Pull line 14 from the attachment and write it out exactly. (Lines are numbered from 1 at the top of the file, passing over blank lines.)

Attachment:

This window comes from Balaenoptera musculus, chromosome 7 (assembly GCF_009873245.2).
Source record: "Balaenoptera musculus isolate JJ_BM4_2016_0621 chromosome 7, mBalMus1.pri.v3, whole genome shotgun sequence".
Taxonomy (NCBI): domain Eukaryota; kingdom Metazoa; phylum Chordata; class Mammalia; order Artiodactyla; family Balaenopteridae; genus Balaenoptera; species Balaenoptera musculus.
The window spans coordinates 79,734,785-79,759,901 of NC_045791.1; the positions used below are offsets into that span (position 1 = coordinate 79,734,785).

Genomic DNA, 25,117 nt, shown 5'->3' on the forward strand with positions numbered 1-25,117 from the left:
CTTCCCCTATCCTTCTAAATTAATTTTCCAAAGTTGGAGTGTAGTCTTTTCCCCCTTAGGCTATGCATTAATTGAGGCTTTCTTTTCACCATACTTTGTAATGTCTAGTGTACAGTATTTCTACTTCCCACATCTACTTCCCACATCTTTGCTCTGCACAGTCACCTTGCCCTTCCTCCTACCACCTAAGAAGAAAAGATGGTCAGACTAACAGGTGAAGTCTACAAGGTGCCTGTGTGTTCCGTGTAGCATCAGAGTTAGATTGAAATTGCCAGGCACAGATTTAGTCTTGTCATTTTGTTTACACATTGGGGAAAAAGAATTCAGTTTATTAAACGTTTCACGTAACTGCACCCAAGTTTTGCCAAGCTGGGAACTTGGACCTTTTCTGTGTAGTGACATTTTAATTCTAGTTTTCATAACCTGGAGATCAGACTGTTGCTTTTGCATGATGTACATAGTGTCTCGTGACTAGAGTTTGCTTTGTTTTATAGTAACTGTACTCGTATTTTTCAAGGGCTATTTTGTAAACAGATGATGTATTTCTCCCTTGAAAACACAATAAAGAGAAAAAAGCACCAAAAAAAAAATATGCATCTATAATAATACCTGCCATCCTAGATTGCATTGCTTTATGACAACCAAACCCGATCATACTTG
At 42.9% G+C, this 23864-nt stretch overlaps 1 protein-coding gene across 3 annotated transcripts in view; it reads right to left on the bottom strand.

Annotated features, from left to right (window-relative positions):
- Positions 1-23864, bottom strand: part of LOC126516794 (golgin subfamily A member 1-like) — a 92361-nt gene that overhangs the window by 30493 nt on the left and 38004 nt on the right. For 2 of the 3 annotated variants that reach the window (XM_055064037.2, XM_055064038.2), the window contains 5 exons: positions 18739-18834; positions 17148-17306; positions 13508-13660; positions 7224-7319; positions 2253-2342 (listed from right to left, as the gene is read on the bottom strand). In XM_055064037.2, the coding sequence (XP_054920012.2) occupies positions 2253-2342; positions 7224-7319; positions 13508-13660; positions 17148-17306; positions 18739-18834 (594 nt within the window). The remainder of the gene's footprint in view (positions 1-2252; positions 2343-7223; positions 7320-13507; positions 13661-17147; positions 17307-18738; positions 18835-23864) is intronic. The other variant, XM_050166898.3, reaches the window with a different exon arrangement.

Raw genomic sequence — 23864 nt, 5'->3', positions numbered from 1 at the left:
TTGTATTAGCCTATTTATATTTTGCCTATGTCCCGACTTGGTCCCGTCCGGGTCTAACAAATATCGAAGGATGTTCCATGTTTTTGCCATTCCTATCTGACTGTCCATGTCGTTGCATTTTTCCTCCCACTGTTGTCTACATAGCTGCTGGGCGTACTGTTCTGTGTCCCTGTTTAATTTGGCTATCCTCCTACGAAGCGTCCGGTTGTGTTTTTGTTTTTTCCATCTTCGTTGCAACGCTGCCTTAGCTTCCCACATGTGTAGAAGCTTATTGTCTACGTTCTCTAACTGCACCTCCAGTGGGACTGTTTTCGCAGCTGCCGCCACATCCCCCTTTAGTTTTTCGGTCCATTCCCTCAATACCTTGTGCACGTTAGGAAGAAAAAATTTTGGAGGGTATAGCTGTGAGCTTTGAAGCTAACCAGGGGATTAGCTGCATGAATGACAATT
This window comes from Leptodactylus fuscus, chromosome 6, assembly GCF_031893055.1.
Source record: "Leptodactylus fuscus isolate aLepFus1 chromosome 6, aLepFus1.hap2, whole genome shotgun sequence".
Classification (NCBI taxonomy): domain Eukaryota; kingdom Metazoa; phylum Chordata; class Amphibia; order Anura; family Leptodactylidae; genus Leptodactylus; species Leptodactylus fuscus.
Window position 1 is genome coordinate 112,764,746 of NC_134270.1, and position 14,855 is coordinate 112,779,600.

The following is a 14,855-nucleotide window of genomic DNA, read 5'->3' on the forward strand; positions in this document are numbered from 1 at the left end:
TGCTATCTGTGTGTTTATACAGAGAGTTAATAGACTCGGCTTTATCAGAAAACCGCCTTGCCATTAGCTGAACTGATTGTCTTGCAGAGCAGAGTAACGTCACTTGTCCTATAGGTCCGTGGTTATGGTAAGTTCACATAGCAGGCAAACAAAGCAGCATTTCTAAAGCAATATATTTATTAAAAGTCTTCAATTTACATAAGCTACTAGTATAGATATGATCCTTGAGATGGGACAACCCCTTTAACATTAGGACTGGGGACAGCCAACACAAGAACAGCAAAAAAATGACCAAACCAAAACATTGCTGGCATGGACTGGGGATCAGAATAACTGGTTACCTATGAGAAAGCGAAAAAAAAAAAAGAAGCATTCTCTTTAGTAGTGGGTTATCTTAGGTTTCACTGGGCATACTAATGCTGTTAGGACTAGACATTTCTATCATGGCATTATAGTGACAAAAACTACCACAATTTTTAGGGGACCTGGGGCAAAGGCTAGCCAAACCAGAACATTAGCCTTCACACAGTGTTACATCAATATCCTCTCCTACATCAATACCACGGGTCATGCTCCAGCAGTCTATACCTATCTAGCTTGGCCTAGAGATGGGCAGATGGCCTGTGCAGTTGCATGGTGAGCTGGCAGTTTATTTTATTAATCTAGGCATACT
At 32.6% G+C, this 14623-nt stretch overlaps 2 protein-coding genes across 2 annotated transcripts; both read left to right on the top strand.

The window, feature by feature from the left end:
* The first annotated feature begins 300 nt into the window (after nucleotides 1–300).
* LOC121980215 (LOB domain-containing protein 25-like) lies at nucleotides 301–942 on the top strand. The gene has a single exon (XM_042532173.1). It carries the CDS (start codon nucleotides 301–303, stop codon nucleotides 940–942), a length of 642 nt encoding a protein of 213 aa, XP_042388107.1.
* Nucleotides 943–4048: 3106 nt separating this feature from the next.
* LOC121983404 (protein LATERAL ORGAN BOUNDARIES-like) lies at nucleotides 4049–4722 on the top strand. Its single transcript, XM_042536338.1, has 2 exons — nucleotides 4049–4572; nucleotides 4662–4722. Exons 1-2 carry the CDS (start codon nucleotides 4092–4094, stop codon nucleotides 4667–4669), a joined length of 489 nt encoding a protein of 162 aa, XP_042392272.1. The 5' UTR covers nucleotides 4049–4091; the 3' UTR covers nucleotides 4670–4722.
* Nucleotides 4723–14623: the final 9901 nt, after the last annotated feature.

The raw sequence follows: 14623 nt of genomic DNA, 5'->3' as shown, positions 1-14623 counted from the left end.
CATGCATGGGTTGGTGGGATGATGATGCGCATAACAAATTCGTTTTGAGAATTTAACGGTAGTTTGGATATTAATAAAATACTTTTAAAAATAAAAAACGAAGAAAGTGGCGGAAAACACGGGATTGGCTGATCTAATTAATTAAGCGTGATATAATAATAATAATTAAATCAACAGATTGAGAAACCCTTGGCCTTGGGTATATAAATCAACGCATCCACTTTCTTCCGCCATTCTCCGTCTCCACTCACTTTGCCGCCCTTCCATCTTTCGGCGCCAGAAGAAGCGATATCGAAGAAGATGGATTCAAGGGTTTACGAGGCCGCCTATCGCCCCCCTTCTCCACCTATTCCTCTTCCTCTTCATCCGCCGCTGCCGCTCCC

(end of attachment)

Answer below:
Classification (NCBI taxonomy): domain Eukaryota; kingdom Metazoa; phylum Chordata; class Amphibia; order Anura; family Leptodactylidae; genus Leptodactylus; species Leptodactylus fuscus.